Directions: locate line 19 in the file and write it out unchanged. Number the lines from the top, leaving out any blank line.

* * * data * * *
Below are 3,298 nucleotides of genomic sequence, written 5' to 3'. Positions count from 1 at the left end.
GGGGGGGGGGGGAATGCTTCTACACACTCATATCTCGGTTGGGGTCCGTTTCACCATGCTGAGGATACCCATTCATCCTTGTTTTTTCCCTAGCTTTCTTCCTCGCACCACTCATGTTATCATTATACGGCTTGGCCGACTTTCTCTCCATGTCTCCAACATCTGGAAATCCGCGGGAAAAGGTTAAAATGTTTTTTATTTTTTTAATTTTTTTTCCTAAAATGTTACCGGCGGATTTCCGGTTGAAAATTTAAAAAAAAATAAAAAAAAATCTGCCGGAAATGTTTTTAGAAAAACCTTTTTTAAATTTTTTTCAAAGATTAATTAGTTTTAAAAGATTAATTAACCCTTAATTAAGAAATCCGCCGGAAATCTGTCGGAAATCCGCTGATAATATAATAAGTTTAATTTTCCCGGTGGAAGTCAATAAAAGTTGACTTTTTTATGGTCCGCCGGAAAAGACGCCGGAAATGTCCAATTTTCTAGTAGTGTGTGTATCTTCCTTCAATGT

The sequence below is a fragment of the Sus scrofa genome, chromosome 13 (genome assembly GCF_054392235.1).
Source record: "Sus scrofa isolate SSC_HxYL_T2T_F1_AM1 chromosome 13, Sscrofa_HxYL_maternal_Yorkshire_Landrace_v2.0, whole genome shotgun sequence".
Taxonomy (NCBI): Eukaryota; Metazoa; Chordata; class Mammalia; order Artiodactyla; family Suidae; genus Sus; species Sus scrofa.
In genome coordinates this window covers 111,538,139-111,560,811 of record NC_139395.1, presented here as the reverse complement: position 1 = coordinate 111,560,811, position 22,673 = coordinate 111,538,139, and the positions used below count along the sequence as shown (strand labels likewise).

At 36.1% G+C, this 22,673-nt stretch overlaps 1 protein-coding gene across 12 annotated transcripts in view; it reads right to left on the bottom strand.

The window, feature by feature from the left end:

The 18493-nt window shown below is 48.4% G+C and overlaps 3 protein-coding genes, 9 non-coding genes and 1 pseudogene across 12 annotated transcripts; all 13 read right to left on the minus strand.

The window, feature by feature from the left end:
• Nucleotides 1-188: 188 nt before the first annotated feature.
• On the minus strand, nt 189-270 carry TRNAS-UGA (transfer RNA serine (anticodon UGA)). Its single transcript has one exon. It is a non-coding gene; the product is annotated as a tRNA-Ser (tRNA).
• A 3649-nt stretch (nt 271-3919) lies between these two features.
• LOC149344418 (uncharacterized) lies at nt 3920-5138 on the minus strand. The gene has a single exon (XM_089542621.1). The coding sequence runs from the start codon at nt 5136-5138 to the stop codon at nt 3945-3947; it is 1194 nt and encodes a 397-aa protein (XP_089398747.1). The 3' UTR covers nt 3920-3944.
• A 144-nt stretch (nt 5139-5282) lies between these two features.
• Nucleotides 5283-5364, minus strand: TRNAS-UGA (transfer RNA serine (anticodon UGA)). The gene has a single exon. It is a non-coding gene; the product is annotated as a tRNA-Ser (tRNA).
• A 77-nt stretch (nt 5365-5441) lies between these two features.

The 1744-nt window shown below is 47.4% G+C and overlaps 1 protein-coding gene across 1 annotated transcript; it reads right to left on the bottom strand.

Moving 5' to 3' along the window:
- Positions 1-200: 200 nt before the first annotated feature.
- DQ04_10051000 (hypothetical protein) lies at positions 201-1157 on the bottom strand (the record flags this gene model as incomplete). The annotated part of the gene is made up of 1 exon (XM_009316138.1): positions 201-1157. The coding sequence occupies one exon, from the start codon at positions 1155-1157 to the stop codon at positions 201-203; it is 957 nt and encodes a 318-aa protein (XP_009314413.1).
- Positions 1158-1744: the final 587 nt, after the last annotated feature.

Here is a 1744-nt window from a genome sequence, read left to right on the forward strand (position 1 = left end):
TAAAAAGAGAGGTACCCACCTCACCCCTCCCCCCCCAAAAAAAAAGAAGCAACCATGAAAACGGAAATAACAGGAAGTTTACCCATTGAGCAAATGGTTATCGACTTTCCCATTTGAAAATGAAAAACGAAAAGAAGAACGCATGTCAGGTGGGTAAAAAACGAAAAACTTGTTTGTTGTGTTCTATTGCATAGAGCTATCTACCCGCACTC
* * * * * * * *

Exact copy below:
Moving 5' to 3' along the window: